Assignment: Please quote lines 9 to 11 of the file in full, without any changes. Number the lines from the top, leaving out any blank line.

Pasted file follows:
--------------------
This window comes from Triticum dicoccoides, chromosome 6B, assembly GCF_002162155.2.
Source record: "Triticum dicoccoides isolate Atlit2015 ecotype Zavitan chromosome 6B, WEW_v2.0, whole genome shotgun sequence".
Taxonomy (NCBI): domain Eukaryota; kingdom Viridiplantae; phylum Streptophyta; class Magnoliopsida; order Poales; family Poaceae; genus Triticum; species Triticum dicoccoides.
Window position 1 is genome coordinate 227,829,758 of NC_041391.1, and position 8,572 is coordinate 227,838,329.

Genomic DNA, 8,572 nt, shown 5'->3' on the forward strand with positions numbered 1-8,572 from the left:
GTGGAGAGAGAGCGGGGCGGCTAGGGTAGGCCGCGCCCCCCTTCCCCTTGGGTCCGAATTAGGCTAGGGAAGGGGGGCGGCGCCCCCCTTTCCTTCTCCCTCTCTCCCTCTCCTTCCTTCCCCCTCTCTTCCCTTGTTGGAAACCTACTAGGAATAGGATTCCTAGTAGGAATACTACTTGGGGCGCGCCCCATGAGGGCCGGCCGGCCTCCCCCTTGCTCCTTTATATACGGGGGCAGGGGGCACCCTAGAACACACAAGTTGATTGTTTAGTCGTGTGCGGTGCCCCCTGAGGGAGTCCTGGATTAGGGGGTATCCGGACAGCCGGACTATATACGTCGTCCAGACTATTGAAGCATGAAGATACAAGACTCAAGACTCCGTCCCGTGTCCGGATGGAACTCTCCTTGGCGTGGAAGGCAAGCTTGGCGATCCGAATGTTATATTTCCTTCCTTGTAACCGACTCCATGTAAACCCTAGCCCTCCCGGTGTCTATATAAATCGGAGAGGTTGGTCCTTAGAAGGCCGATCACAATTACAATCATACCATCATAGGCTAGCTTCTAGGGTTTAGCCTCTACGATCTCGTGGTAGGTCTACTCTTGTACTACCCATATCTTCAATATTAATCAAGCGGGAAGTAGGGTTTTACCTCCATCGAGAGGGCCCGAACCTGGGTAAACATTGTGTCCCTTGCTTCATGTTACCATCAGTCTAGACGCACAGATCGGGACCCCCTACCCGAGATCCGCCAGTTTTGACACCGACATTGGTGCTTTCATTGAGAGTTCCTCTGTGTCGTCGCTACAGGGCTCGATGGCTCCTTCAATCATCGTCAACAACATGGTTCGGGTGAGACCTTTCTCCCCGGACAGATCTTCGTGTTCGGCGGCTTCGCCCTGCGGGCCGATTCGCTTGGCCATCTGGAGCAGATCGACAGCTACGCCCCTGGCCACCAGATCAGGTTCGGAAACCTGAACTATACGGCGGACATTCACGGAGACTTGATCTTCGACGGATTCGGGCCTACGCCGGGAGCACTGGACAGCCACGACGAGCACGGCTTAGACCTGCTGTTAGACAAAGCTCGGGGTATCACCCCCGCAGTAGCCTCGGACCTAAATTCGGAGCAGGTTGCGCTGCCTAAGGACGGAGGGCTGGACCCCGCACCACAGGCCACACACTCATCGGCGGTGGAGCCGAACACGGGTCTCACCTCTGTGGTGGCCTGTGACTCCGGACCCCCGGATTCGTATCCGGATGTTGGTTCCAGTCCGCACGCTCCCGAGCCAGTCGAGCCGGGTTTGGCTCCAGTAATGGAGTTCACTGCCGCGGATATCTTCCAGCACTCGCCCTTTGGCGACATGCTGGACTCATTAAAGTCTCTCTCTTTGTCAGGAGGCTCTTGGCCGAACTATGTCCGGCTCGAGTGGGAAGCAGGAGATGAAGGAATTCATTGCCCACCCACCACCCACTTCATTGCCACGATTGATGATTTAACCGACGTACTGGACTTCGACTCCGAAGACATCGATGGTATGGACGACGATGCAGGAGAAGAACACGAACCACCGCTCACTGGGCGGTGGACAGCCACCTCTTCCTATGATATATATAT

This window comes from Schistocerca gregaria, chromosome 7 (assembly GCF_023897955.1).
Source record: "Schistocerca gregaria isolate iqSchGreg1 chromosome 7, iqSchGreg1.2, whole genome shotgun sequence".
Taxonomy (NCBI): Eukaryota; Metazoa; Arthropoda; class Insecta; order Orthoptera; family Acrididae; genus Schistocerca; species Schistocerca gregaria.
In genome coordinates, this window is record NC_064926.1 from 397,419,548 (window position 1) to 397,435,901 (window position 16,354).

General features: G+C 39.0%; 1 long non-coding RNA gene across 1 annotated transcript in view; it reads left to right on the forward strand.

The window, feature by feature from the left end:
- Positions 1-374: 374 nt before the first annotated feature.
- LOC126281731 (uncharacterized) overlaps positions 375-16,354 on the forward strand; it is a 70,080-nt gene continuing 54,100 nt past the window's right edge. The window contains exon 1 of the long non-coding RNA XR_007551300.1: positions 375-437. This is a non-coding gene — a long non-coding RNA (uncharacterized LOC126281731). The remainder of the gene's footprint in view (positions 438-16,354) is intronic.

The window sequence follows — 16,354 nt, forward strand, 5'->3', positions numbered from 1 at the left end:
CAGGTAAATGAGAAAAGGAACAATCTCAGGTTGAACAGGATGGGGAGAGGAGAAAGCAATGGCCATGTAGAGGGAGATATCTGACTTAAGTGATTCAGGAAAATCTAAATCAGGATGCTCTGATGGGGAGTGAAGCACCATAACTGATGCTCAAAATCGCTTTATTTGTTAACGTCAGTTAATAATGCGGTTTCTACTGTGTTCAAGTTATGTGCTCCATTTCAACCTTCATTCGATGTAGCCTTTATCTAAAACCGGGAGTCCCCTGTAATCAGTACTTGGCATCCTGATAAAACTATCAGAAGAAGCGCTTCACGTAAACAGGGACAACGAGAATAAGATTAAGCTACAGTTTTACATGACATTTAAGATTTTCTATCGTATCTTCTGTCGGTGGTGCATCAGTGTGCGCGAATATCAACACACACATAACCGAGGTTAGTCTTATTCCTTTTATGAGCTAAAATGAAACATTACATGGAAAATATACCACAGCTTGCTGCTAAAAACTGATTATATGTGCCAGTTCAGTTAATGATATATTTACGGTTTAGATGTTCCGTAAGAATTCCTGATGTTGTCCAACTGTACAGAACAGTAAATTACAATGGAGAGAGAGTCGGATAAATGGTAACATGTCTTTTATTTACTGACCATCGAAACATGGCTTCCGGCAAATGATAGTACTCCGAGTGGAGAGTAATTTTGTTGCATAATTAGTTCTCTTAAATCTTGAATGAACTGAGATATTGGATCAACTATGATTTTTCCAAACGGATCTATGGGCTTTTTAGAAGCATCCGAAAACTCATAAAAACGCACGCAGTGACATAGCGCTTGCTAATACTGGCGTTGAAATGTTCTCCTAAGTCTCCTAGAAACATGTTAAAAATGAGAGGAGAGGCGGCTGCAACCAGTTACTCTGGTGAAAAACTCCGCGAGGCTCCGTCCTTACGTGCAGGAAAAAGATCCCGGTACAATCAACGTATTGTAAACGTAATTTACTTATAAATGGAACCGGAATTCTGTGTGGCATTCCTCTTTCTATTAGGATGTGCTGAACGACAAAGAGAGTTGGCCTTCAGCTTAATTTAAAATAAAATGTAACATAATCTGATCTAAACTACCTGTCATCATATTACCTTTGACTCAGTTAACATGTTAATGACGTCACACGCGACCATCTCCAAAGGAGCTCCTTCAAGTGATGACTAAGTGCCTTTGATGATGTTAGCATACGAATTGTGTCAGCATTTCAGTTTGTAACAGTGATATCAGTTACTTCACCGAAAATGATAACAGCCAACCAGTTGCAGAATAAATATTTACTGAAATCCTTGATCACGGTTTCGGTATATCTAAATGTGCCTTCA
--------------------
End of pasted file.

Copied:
Taxonomy (NCBI): Eukaryota; Metazoa; Arthropoda; class Insecta; order Orthoptera; family Acrididae; genus Schistocerca; species Schistocerca gregaria.
In genome coordinates, this window is record NC_064926.1 from 397,419,548 (window position 1) to 397,435,901 (window position 16,354).

General features: G+C 39.0%; 1 long non-coding RNA gene across 1 annotated transcript in view; it reads left to right on the forward strand.